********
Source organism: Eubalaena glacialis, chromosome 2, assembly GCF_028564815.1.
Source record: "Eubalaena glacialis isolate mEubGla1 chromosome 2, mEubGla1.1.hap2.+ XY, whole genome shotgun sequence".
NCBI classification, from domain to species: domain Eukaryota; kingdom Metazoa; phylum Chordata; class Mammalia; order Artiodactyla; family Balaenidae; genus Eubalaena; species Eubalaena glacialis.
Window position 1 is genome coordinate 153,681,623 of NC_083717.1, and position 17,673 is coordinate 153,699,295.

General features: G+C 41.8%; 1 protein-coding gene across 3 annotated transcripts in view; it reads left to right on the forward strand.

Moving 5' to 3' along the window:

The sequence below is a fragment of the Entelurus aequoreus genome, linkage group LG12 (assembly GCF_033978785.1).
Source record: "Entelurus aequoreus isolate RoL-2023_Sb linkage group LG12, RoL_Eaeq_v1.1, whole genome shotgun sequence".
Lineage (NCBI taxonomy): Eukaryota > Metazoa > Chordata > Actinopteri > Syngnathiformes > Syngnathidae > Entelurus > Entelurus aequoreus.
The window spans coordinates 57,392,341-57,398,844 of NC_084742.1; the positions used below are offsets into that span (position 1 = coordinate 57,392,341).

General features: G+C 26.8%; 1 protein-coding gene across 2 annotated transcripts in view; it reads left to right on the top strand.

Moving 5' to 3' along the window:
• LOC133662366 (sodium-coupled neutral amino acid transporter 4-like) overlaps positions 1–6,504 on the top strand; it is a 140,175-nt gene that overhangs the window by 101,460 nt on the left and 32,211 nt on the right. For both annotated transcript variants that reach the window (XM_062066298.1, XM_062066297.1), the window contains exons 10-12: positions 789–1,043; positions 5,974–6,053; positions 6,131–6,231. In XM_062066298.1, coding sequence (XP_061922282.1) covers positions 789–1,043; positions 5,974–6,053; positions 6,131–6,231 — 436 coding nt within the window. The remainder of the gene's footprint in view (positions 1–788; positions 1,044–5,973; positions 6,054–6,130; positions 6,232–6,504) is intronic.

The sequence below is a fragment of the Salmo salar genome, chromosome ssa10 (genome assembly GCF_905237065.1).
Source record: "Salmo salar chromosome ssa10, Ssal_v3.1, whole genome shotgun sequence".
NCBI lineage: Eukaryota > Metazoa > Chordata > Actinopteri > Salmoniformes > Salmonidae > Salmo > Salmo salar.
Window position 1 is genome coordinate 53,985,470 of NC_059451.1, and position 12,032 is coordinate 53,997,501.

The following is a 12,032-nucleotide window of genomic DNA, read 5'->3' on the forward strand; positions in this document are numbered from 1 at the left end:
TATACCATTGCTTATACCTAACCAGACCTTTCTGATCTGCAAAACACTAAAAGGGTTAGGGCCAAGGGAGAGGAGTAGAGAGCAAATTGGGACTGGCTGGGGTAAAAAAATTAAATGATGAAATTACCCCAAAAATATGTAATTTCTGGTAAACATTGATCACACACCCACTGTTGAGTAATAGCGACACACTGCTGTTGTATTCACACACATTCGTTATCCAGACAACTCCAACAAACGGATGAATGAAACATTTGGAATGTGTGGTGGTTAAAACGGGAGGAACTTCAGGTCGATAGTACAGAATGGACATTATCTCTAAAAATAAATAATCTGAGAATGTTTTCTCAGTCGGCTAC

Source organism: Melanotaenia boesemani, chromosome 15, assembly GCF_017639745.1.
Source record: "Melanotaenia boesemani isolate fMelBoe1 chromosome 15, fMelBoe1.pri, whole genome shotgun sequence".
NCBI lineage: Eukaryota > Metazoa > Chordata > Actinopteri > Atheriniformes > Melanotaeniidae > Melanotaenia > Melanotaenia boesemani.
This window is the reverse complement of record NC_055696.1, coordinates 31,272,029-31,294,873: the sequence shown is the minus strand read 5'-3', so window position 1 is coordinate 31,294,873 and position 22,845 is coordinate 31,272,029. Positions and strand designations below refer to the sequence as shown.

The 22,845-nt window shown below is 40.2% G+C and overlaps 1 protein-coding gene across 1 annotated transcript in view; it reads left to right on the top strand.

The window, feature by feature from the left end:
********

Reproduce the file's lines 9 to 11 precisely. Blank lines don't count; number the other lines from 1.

Lineage (NCBI taxonomy): Eukaryota > Metazoa > Chordata > Actinopteri > Syngnathiformes > Syngnathidae > Entelurus > Entelurus aequoreus.
The window spans coordinates 57,392,341-57,398,844 of NC_084742.1; the positions used below are offsets into that span (position 1 = coordinate 57,392,341).

General features: G+C 26.8%; 1 protein-coding gene across 2 annotated transcripts in view; it reads left to right on the top strand.